Ironically, when at the turn of the decade he finally did come to his senses the results were almost overwhelming. Amarok (1990) marks a welcome return to roots, his first thematic instrumental album since Incantations and perhaps his most ambitious work ever. The 60-minute suite works through a bewildering range of sounds and moods, eventually climaxing in a joyous African stomp. Dense and complex, Oldfield perhaps overreaches himself here by packing in too much variety and detail; all but the most patient of listeners may be left gasping for air. But it's a striking listen nonetheless, and Oldfield’s wonderfully droll sense of humour comes to the fore at one point in a hilarious parody (or sample?) of ex British PM Margaret Thatcher.

Skipping 1992's much ballyhooed Tubular Bells II, the next album The Songs Of Distant Earth (1994) finds him inspired once again. Based on Arthur C. Clark’s science fiction novel of the same name, the album marks a kind of new age update of Oldfield’s sound and it remains his most cohesive, satisfying work since the 70's. The seamless 17-part suite is forged with multi-layered keyboard harmonies, ethereal vocals (Gregorian chants, a boy choir and pygmies to name a few), dramatic orchestral sweeps and sonorous guitar lines. Blessed with moments of rapturous beauty - notably “Let There Be Light” and “Supernova” - The Songs Of Distant Earth is the sound of Mike Oldfield at peace with the 90’s.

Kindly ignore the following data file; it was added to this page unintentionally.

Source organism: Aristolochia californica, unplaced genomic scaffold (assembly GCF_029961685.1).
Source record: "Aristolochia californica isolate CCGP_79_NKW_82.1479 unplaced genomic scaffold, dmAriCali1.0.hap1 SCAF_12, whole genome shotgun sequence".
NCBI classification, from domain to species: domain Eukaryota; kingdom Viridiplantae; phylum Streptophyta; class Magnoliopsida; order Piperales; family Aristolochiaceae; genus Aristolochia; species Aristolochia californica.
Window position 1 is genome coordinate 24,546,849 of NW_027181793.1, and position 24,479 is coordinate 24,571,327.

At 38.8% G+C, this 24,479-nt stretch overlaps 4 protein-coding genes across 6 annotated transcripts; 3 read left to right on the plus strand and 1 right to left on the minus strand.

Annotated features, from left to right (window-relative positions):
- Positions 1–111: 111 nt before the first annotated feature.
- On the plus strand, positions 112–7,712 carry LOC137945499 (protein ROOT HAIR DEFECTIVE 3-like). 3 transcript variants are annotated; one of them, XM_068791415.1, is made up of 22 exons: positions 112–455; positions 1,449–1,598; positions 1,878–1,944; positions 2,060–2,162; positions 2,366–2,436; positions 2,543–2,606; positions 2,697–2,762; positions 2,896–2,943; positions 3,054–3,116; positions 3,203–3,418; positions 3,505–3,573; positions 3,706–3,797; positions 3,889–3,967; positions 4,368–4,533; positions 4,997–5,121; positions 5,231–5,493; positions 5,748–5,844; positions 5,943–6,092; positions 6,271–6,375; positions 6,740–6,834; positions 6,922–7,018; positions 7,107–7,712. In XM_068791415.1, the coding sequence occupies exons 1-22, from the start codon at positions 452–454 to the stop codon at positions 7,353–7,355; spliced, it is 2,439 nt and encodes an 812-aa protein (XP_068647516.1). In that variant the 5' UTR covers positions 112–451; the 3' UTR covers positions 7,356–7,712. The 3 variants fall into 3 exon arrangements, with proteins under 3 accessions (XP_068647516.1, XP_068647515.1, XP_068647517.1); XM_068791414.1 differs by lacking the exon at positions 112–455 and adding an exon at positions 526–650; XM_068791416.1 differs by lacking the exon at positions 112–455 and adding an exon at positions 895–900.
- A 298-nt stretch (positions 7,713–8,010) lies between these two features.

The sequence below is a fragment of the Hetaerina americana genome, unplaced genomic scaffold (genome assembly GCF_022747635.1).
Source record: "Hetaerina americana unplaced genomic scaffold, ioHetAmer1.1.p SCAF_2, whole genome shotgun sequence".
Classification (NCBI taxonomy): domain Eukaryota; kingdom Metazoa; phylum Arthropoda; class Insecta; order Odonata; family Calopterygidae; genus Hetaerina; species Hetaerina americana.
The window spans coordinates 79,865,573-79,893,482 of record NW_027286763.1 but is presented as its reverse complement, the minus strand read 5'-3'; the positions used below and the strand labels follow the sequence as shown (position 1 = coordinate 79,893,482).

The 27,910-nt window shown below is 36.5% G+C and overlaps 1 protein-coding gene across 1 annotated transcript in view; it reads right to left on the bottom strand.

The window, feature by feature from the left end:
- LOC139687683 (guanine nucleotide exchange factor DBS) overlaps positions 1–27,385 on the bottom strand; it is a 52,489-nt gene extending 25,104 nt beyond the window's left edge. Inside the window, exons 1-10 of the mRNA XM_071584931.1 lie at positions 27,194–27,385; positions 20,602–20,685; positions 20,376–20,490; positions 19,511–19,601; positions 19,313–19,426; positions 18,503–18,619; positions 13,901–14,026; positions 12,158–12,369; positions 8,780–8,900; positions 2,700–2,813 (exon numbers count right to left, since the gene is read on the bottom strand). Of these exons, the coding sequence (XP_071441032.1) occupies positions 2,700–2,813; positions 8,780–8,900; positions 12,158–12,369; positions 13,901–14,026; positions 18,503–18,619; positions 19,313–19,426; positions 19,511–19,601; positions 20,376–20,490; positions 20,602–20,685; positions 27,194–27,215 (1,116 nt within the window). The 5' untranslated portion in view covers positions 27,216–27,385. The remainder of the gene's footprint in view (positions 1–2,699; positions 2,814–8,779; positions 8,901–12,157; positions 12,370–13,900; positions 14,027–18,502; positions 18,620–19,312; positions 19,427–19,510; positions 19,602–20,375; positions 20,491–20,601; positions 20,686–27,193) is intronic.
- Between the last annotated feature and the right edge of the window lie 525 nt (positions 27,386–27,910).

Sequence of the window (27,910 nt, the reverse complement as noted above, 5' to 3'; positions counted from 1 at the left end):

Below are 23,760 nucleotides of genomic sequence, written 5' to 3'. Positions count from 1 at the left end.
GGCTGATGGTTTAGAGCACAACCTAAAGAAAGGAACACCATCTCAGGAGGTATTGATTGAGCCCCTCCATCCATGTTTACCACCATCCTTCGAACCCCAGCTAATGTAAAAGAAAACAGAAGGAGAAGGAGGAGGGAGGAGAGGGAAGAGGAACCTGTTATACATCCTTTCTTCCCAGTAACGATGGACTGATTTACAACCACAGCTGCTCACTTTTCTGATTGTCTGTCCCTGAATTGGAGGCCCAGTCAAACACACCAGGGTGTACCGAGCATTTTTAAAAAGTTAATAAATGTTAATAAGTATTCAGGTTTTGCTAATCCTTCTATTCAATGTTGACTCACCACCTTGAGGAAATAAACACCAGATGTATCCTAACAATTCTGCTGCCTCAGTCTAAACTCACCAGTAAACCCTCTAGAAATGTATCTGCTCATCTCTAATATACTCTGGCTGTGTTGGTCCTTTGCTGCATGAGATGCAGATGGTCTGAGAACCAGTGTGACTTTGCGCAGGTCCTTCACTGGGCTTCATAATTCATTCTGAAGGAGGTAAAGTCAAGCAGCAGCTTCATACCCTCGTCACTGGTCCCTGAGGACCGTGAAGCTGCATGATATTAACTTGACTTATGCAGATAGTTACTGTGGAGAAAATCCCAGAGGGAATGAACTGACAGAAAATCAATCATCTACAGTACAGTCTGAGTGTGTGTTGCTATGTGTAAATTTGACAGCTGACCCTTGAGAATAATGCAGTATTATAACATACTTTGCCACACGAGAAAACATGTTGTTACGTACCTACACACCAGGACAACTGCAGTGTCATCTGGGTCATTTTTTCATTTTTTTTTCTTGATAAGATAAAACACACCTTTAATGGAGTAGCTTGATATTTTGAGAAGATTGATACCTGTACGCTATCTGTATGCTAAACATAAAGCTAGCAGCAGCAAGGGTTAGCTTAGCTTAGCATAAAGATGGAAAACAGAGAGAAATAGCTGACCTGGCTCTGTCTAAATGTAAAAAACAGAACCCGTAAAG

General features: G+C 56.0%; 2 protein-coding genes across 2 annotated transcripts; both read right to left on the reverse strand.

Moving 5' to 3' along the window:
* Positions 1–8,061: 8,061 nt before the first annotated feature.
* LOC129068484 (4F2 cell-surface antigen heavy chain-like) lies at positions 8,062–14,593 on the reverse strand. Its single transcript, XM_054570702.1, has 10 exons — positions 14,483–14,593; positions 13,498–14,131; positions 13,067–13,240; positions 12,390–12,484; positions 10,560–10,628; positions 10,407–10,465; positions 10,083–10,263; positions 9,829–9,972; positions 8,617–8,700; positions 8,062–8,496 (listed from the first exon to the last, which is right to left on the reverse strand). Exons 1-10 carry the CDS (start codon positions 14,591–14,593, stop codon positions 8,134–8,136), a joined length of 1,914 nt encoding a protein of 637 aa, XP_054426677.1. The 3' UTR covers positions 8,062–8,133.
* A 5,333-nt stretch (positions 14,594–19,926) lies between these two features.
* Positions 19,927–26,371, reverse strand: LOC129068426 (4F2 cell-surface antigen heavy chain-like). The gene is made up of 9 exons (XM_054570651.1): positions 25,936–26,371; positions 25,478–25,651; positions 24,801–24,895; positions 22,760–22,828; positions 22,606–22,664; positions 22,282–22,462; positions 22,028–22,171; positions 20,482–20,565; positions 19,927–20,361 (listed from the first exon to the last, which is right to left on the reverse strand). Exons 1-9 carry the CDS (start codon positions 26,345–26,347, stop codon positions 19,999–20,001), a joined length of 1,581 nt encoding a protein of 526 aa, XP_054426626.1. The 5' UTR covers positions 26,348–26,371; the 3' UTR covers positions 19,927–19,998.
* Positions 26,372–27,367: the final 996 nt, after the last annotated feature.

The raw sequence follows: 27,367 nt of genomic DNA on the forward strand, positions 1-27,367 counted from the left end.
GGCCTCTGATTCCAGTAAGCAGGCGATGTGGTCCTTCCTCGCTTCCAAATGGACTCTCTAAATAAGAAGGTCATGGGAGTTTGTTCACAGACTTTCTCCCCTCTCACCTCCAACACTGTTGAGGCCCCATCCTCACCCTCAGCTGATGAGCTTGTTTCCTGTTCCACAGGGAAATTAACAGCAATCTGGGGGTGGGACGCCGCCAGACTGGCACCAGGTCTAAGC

The new millennium

The remainder of his 90's releases and into the early 2000's are erratic at best, plain cheesy at worst. It took more than a decade after Distant Earth before once again Oldfield was consistently inspired enough to make another a great album. Despite skating perilously close to undistinguished new age music in a few places, the dynamic double album Light & Shade (2005) proved at last that he could create an album of short, unlinked tracks that were both instrumental in nature and high in quality. Technologically the approach is different: no more deep multi-layering of live instruments. It's all electronic save the piano and his distinctive electric guitar lines. His drum programming takes in the lessons learnt from modern dance: lazy chillout grooves ("Our Father"), complex ambient breakbeat ("First Steps") and four-on-the-floor club trance ("Quicksilver"). But still intact is his clever and beautiful sense of harmonic progression and his knack for building layers of sound, spiced here and there with sampled vocals and chants. And his guitar playing still sounds like nobody else.

His other albums from the 2000's onward are non-essential but not without interest for fans. If you've ever wondered what his guitar sounds like with a symphony orchestra then Music Of The Spheres (2008) is pleasant enough in a Hans Zimmer movie music kind of way. But his first four releases from the 70’s - Tubular Bells through Incantations - remain definitive and, in all likelihood, will remain forever so.